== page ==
Hello, fellow Spelunkers! Depending on how much Spelunky you’ve played thus far – available now on PS Vita and PS3, Cross-Buy / Cross-Save / Cross-Play for $14.99 – you probably fall somewhere between thinking it’s a neat but masochistic experience, to a brilliantly crafted work of evil genius and one of the best things you’ve played in years. I’m firmly in the latter camp at this point, playing in every spare moment and endlessly iterating my strategies on my quest to see the game’s true ending.
Along the way, I’ve amassed a mental library of tips and tricks, both from my own playthroughs and from watching some friends in the indie developer community perform masterful runs of their own. For those just starting out, I’ve penned a list of some basic tips to shorten the time between Spelunky being the game you love to hate, and the game you just outright love.
- ABC: Always Be Carrying. A rock, a rat, a broken arrow – make sure you’re carrying something at all times, especially in the Mines (the first world). You’ll face arrow traps left and right, and tossing or dropping anything in their path will set them off, rendering them completely harmless. Once you get good at throwing diagonally (just aim and throw), rocks will be your best friend against bats and spiders as well. Never leave a level empty-handed, either; you can bring most objects between levels, so grab something on the way out to prepare for what may greet you at the start of the next stage.
- Always look down. You should never drop off a ledge if you don’t know what’s below you, but it’s easy enough to find out. While you’re standing or hanging, just hold up or down to pan the camera in that direction. You’ll eventually get used to how far you can fall without getting hurt, but for now you can at least avoid impaling yourself on spikes. (And don’t forget that hanging off of a ledge before you drop will save you one square of fall distance.)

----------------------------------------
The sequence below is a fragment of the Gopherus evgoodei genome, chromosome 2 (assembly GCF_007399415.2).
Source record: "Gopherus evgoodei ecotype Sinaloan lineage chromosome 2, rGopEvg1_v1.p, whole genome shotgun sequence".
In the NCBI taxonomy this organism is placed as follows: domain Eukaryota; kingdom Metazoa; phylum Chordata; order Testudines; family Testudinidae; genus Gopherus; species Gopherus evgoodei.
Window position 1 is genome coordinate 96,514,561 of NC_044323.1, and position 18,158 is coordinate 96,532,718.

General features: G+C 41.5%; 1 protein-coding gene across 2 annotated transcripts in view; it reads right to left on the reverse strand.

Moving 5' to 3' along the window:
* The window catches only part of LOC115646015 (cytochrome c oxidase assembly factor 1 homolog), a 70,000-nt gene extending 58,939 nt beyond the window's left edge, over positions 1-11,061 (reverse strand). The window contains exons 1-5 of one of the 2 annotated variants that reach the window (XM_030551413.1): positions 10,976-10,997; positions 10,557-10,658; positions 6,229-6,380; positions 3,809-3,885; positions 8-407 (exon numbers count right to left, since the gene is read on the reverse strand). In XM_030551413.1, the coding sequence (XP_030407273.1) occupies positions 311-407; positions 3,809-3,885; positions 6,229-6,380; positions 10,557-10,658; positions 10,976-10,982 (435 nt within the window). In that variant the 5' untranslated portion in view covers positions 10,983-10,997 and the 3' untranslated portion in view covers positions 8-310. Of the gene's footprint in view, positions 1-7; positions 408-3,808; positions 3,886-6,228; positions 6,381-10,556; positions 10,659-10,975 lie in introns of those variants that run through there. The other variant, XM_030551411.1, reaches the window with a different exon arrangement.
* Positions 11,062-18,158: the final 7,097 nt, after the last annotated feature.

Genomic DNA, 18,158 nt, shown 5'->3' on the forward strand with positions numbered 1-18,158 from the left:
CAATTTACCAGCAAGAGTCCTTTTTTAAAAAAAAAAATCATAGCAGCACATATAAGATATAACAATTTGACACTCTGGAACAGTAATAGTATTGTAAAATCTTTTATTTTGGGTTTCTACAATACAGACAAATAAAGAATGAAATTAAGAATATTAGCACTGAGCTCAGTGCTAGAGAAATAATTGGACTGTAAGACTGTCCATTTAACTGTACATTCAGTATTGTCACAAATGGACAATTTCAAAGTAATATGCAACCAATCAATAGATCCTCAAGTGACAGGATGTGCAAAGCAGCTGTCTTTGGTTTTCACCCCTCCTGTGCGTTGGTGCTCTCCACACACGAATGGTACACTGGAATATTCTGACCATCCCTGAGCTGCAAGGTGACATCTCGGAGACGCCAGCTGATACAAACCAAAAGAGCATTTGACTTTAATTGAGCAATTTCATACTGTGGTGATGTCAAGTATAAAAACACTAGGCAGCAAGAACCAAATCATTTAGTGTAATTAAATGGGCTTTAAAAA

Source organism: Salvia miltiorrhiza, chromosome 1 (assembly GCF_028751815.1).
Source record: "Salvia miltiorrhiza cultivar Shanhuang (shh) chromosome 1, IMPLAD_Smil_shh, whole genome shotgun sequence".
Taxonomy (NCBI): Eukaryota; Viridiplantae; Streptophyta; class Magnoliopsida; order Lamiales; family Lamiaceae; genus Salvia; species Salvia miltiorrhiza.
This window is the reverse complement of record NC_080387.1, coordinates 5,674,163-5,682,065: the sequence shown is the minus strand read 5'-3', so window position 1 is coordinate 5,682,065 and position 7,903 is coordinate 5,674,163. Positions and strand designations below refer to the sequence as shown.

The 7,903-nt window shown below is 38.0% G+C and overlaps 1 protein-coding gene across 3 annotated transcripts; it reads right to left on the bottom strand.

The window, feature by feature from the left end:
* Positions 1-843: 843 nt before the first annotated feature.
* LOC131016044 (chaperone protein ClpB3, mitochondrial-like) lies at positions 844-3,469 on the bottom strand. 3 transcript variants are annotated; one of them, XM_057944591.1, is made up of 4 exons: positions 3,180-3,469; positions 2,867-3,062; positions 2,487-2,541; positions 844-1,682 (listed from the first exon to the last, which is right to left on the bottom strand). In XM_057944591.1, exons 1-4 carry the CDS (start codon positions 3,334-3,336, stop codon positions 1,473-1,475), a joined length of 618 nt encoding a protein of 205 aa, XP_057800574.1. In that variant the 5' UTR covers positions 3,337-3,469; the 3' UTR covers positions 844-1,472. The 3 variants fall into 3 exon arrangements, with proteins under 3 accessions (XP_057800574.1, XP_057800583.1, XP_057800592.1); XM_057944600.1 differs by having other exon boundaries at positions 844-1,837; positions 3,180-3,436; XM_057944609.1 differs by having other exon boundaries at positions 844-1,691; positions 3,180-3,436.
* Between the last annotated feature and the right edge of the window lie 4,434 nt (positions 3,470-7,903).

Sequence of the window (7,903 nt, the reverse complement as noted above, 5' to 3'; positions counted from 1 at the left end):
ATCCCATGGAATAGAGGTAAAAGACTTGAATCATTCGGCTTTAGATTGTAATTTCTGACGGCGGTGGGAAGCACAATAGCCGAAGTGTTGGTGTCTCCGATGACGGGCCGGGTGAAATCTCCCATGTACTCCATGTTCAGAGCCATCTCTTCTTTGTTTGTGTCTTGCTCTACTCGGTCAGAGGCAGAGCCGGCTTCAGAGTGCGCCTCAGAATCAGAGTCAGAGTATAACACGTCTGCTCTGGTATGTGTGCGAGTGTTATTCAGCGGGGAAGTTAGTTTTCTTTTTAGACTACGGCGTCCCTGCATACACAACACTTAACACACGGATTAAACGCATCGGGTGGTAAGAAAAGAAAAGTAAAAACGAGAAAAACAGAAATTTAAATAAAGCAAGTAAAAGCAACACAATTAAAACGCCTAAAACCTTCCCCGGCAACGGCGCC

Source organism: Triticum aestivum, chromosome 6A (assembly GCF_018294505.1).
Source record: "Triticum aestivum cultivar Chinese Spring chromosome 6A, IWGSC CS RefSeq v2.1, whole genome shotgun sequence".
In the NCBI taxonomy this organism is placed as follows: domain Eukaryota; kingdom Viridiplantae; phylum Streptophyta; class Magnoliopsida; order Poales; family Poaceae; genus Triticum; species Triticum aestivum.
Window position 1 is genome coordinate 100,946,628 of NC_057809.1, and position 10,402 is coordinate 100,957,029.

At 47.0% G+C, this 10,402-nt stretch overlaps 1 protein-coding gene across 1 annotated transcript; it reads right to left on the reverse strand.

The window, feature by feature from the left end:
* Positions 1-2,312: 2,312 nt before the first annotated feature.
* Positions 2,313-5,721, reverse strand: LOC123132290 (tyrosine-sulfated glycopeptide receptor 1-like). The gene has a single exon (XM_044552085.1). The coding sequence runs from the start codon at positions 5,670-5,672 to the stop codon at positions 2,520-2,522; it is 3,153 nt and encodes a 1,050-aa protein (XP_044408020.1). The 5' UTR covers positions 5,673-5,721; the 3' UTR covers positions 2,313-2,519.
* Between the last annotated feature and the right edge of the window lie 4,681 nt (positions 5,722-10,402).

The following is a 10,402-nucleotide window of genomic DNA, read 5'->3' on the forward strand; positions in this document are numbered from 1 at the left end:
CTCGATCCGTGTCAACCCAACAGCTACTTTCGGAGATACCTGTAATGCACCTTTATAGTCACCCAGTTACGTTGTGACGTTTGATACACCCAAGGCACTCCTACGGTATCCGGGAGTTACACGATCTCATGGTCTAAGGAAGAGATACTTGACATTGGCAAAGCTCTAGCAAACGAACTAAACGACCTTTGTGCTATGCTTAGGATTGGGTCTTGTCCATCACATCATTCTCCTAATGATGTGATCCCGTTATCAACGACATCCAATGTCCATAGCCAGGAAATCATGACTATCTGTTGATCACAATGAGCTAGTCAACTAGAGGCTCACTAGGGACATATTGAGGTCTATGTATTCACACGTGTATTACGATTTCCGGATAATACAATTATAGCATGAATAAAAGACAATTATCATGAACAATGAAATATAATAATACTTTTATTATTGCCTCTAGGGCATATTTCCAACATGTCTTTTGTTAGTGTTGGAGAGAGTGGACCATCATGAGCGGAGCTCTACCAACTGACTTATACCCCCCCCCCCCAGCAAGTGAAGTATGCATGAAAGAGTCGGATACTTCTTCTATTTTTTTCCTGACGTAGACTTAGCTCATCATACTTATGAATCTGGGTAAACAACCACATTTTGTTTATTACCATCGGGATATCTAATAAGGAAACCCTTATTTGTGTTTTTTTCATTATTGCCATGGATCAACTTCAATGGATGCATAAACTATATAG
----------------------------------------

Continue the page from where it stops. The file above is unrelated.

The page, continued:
Learn the Spelunky economy. This one is a bit subjective, but I find that rescuing the damsel is almost never worth a bomb, or even a rope. The majority of your deaths will be from one-hit instakills (spikes, explosions, mantraps, etc.), so having extra health usually doesn’t mean much – whereas precious bombs and ropes will be your key to accessing the truly important items like the jetpack and shotgun, and getting yourself out of endless jams. Conversely, the wooden boxes that hold a mystery item are almost always worth a bomb to get to, since you’ll generally be rewarded threefold with more bombs or ropes, or something even better if you’re lucky.
Predictability is your friend. The spring boots are great for some extra pep in your step, but until you’ve mastered the default jumping physics, they’re probably just going to get you killed. The cape is one of the best items in the game once you get used to it, but you’ll probably control your descent right into the mouth of a waiting mantrap a few times first. Same with the sticky bombs. And the shotgun. I don’t say this to dissuade you from trying all of the items and spending the time to master them – I just recommend easing into it, and don’t grab something you’ve never used before in the middle of an otherwise fantastic run, as it’ll just get you dead.